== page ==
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Factors influencing progressive collapse of the transposed necrotic lesion after transtrochanteric anterior rotational osteotomy for osteonecrosis of the femoral head - 30/03/17

Doi : 10.1016/j.otsr.2016.10.019 
Y. Kubo a, G. Motomura a, , S. Ikemura a, K. Sonoda a, T. Yamamoto b, Y. Nakashima a
a Department of orthopaedic surgery, graduate school of medical sciences, Kyushu university, 3-1-1 Maidashi, 812-8582 Higashi-ku, Fukuoka, Japan 
b Department of orthopaedic surgery, faculty of medicine, Fukuoka university, 7-45-1 Nanakuma, 814-0180 Jonan-ku, Fukuoka, Japan 

Corresponding author.

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Abstract

Background

Transtrochanteric anterior rotational osteotomy (ARO) for osteonecrosis of the femoral head (ONFH) can preserve for a long-time collapsed femoral head. Progressive collapse of anteriorly-transposed necrotic lesion leads to secondary arthritic changes and clinical failure. Critical factors influencing collapse of the transposed necrotic lesion after ARO remain largely unknown. Therefore, we performed a retrospective study of ARO to determine: (1) if preoperative collapse influences collapse of the transposed necrotic area, (2) if any other factor may influence collapse of the transposed necrotic area.

Hypothesis

We hypothesized the degree of preoperative femoral head collapse influences progressive collapse of the transposed necrotic lesion after ARO.

Materials and methods

We reviewed 47 hips in 42 patients with ONFH treated with ARO between 2000 and 2005 with a mean follow-up of 11.4 years (10–14 years). The occurrence of progressive collapse of the transposed necrotic lesion after ARO was examined using lateral radiographs taken at least once every year after ARO. The following factors were statistically analyzed: age, sex, body mass index, Harris Hip Score (HHS), preoperative level of collapse, extent of the necrotic lesion and postoperative intact ratio (ratio of the transposed intact articular surface of the femoral head).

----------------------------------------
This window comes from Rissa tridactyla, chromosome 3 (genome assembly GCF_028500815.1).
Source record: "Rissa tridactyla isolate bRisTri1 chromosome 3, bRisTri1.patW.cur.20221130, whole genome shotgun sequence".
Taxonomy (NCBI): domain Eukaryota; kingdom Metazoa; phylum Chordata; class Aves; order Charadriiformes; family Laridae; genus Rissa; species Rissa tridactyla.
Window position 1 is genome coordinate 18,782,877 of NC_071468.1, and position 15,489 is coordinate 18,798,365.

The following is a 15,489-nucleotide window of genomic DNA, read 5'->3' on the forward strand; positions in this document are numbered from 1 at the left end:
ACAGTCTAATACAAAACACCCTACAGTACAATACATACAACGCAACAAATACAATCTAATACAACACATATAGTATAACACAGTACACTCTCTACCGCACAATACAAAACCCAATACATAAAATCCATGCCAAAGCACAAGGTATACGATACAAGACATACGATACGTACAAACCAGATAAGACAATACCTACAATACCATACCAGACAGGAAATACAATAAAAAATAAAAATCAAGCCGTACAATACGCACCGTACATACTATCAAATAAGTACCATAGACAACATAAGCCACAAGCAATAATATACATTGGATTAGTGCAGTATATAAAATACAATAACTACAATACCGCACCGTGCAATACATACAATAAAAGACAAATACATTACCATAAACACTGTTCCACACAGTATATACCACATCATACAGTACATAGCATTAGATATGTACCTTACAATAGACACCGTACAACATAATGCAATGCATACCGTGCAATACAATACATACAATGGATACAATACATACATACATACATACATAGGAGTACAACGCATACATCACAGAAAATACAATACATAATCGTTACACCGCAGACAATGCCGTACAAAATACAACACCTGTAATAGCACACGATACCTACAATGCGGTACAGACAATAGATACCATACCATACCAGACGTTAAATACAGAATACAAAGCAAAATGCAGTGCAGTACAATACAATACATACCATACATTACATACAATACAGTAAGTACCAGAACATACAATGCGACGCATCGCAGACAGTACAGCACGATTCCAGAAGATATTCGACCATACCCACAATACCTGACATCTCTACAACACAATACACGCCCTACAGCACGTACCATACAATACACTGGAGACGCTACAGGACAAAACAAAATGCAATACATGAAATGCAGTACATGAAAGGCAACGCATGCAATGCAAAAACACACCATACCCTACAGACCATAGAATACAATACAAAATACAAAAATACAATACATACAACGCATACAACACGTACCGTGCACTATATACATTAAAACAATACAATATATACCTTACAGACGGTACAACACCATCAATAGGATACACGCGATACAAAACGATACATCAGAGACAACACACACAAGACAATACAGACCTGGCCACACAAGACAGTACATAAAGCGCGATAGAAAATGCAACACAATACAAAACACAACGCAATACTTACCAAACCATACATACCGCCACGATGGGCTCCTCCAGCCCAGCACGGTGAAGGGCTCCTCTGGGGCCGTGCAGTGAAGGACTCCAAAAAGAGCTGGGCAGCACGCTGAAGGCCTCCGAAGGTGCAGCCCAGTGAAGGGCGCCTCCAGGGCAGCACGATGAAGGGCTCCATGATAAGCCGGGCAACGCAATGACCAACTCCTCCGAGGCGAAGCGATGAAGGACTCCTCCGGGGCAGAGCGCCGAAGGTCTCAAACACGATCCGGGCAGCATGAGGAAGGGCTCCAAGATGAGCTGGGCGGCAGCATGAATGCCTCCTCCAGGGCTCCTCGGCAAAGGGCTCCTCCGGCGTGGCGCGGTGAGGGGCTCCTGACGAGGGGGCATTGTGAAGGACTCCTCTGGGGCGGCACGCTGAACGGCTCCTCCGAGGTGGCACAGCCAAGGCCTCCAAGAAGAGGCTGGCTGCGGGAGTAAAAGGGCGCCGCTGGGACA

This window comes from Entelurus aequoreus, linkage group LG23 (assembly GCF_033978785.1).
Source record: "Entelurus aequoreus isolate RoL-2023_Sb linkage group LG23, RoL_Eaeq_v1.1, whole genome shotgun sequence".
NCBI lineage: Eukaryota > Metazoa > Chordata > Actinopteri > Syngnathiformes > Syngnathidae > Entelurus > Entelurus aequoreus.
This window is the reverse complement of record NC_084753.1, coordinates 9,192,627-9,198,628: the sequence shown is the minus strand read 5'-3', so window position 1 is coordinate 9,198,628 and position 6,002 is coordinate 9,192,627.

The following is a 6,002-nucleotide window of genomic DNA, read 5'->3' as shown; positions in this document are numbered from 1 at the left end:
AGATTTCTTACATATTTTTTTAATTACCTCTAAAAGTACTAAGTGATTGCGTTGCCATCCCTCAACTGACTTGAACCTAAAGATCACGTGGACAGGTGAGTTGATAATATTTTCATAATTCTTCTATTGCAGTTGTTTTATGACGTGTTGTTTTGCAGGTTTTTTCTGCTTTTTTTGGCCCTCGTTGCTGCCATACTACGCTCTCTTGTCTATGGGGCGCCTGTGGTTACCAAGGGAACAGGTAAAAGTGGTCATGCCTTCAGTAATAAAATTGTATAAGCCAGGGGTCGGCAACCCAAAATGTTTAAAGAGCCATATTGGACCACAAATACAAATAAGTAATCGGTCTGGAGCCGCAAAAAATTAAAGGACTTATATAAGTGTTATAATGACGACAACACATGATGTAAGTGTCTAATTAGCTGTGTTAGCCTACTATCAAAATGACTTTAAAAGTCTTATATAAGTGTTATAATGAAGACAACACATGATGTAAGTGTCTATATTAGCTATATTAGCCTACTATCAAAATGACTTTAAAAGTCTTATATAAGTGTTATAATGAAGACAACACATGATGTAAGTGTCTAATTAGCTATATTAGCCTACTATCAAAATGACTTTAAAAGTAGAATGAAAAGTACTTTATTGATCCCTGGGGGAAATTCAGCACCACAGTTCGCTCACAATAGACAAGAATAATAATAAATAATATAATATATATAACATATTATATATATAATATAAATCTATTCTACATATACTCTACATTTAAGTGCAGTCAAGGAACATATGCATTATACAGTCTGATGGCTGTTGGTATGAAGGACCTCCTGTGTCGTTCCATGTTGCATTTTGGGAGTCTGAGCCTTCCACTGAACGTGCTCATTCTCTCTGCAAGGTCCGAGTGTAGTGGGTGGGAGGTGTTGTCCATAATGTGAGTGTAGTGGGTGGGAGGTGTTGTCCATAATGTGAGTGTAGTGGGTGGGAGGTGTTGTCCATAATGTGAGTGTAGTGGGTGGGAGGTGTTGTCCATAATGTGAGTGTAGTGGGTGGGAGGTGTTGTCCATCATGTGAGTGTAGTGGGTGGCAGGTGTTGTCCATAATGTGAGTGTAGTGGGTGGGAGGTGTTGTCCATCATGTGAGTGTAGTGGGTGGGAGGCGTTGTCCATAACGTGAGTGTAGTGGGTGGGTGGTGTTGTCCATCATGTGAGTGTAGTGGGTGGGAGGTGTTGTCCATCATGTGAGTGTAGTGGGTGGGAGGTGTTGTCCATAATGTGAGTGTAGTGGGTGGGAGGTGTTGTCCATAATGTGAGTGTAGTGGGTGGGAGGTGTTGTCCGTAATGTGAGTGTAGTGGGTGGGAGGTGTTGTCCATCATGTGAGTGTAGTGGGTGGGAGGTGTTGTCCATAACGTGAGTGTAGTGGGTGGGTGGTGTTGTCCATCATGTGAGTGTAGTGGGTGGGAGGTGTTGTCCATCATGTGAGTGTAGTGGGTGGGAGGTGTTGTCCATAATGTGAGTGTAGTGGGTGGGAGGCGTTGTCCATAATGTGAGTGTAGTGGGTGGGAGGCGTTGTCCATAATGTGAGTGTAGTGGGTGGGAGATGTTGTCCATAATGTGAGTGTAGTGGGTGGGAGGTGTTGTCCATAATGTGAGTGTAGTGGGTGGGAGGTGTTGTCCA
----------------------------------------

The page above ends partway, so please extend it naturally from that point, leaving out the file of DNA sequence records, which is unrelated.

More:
Results

Progressive collapse of the transposed necrotic lesion (progressive collapse group) was seen in 17 hips (36%) during a mean period of 1.8 years (0.5–3.7 years) after ARO, which has developed within 4 years in all cases. Preoperative level of collapse in the progressive collapse group (4.4±1.4mm) was significantly larger than that in the non-progressive collapse group (2.1±1.0mm), which was independently associated with progressive collapse of the transposed necrotic lesion in multivariate analysis (P<0.0001) with cut off point of 2.98mm. In univariate analysis, lower preoperative HHS, severe extent of the necrotic lesion and the lower postoperative intact ratio were also associated with progressive collapse of the transposed necrotic lesion, but were not associated as independent factors in multivariate analysis.

Discussion

The current study suggests that progressive collapse of the transposed necrotic lesion after ARO depends mainly on the preoperative level of collapse (cut-off point=2.98mm).

Level of evidence

IV; retrospective case series.

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Keywords : Rotational osteotomy, Osteonecrosis of the femoral head, Femoral head collapse


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Vol 103 - N° 2

P. 217-222 - avril 2017 Retour au numéro
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